$17 million in grant funding will go to Colorado’s public electric vehicle fast-charging network


Pagosa Springs project included

By Hailey Sams | SUN Intern

Colorado has a state goal of reaching 940,000 light-duty electric vehicles (EVs) on roads by 2030, according to a press release sent out from the Office of Gov. Jared Polis. 

To reach this goal, Colorado is extending the state’s public electric vehicle (EV) charging infrastructure. 

The Colorado Energy Office (CEO) announced $17 million in grant awards through its Direct-Current Fast-Charging (DCFC) Plazas program, states the press release. These grants will grow Colorado’s network of 871 fast-chargers by more than 20 percent, adding 188 public chargers. 

The release states that a 2021 commissioned report on the state’s charging infrastructure needs suggests that at least 5,000 fast-chargers are needed to reach the state’s goal.

“Transportation contributes more greenhouse gas pollution than any other sector in Colorado, making electric vehicle adoption a top priority to mitigate climate-warming emissions,” said CEO Executive Director Will Toor. “We recognize that this can only happen if people trust that an EV can get them where they need to go. The state and federal funding for this program will ensure EV charging is widely available so that all Coloradans can feel confident driving an EV.”

“One of the main concerns Colorado drivers raise about making the switch to an EV is the amount of publicly available charging,” Colorado Department of Transportation (CDOT) Executive Director Shoshana Lew said via the press release. 

According to the release, the grants are going to fund a list of projects and new charging stations all across Colorado, these include:

• Tesla Inc.: Fort Collins, Highlands Ranch, Springfield, Cortez, Kit Carson, Wray, De Beque, Durango, Pagosa Springs and Poncha Springs.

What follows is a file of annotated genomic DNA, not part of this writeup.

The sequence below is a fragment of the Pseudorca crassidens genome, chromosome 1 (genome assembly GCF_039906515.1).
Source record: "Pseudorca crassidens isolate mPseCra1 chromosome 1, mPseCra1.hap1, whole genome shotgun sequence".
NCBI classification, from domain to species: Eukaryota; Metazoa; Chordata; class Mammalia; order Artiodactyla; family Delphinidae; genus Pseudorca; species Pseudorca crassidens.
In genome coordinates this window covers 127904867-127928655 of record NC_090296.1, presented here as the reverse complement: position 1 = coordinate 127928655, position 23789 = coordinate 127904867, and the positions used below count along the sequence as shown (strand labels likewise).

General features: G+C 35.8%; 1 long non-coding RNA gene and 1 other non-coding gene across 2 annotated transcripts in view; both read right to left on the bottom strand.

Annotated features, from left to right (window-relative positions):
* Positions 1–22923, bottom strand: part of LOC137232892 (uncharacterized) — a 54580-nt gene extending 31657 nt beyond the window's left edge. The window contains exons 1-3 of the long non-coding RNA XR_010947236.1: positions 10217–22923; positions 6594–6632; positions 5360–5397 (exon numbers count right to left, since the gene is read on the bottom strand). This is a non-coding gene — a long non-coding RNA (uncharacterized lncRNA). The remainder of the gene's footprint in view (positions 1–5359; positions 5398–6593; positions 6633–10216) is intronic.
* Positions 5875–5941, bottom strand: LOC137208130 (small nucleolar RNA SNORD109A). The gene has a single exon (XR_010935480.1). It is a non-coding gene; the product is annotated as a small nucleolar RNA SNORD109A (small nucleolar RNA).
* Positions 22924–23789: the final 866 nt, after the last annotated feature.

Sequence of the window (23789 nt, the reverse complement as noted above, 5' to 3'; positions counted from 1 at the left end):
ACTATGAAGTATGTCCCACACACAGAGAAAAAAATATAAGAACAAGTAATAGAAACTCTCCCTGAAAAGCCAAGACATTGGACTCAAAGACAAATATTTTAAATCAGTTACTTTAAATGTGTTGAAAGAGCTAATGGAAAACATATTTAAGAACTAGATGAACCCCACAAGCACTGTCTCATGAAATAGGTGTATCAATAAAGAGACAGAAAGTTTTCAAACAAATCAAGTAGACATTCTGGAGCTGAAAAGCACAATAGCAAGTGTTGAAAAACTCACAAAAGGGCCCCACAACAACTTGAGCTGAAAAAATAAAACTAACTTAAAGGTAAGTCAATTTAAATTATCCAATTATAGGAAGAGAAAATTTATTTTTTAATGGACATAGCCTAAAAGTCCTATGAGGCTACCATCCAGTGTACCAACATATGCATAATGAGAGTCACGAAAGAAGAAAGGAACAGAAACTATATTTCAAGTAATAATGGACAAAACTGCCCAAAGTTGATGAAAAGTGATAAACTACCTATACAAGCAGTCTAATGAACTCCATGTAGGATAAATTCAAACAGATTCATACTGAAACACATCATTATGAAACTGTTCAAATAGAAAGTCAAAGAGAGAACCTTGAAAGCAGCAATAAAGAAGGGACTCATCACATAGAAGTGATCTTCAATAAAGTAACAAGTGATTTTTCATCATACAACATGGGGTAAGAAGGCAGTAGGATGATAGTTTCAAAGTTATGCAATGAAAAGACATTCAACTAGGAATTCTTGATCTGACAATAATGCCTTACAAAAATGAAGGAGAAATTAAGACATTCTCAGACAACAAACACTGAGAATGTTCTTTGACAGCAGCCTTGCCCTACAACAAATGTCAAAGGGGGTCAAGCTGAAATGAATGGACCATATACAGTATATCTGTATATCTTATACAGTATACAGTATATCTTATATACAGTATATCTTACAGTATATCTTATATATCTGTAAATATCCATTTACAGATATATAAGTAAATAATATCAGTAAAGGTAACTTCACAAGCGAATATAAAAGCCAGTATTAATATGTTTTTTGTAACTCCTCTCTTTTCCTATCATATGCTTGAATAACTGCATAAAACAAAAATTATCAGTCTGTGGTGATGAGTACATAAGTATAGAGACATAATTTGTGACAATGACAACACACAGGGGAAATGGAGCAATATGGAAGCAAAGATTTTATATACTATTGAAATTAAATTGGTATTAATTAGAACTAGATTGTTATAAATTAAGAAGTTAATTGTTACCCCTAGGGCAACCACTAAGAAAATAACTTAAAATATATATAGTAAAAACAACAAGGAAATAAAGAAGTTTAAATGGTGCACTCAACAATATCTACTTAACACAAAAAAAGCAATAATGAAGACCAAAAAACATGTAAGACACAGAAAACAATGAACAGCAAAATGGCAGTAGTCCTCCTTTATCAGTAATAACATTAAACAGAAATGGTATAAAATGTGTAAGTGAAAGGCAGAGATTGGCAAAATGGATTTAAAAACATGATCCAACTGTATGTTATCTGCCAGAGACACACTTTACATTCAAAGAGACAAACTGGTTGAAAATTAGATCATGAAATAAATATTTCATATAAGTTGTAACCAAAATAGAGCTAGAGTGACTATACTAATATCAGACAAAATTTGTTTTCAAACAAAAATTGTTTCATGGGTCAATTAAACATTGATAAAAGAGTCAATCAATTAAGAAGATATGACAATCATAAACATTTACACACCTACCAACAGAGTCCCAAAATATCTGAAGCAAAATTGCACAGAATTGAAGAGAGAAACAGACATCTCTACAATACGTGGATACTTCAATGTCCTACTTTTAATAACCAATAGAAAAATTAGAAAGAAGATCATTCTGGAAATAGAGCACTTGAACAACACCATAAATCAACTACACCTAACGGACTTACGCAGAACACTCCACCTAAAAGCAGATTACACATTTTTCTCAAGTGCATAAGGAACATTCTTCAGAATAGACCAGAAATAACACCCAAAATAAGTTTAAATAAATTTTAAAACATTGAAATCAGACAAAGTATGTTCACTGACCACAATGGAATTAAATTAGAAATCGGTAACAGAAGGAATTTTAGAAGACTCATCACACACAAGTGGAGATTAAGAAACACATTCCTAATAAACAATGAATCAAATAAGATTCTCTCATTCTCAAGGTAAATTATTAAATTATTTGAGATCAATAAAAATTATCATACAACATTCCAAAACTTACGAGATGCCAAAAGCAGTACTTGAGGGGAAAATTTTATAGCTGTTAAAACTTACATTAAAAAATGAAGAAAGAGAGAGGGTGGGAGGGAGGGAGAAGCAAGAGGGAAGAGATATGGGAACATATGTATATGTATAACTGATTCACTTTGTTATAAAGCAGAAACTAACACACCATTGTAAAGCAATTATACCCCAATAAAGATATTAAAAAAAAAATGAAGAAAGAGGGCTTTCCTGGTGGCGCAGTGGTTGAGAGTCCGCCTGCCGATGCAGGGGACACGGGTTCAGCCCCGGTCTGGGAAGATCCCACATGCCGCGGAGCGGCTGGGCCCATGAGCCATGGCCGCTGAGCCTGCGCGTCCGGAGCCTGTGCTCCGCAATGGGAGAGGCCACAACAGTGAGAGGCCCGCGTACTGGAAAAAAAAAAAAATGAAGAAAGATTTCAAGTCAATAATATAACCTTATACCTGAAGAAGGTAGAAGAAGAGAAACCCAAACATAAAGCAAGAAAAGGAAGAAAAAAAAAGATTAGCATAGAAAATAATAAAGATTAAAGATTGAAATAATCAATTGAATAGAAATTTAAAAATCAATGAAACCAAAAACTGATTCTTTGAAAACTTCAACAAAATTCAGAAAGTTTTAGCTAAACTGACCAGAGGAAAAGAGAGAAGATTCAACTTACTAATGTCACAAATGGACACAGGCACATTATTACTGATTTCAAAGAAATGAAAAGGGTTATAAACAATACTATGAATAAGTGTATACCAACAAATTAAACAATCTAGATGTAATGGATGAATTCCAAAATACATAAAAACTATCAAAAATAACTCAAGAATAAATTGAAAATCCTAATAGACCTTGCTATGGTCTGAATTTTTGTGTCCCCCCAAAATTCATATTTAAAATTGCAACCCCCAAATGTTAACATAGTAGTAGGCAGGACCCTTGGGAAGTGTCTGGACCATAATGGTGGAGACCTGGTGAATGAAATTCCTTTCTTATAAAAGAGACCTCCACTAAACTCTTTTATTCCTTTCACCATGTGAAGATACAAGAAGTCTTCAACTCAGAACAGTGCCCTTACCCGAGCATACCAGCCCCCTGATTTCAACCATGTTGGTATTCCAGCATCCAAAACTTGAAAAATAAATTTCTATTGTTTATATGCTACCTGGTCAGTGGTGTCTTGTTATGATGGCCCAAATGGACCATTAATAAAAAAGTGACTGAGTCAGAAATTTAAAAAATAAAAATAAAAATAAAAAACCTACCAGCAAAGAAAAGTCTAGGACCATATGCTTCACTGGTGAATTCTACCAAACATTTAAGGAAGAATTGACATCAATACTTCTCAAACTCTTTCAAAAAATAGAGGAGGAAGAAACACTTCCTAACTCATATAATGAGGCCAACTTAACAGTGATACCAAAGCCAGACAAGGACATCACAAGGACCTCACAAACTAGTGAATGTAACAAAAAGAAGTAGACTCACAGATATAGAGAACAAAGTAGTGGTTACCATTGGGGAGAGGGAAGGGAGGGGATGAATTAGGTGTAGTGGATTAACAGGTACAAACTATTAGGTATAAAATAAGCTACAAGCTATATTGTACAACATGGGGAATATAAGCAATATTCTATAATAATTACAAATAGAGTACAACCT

• Alta Convenience: Bayfield and Fruita.

• ChargePoint: Winter Park, Lakewood, Delta and Vail.

• Circle K Stores: Colorado Springs and Pueblo.

• City of Pueblo: Pueblo.

• eCAMION: Maybell and Lyons.

• Electrify America: Montrose.

• EVgo LLC: Strasburg.

• Francis Energy Charging LLC: Seibert.

• Kum & Go LLC: Steamboat Springs, Rifle and Wellington.

• Love’s Travel Stops: Buena Vista, Eads, Hudson and Parachute.

• Phillips 66: Thornton and Lakewood.

• Pilot Travel Centers: Grand Junction and Monument.

• TA Operating LLC: Walsenburg.

CEO expects the chargers supported by the current DCFC Plazas awards to become available by the end of 2025, according to the press release. Going forward, CEO anticipates offering two DCFC Plazas funding rounds per year, with the next opportunity expected to open in the fall.

New charging stations and infrastructure projects are anticipated to increase the security of buying an electric vehicle and grow the number of EV owners, according to the release. The targeted areas for new stations are based on filling gaps along Colorado’s federally designated alternative-fuel corridors, which are paths along which electric charging is needed. 

CEO also prioritized projects in communities that were “disproportionately impacted” to ensure better air quality in these places, according to the release. 

Colorado has had extremely rapid advancements in electrifying transportation, now ranking third in the nation for its progress, according to an Aug. 3 press release from CDOT. 

“We’re proud of the progress we have made and look forward to continuing our work toward cleaner transportation and cleaner air for all,” Toor said via the CDOT press release.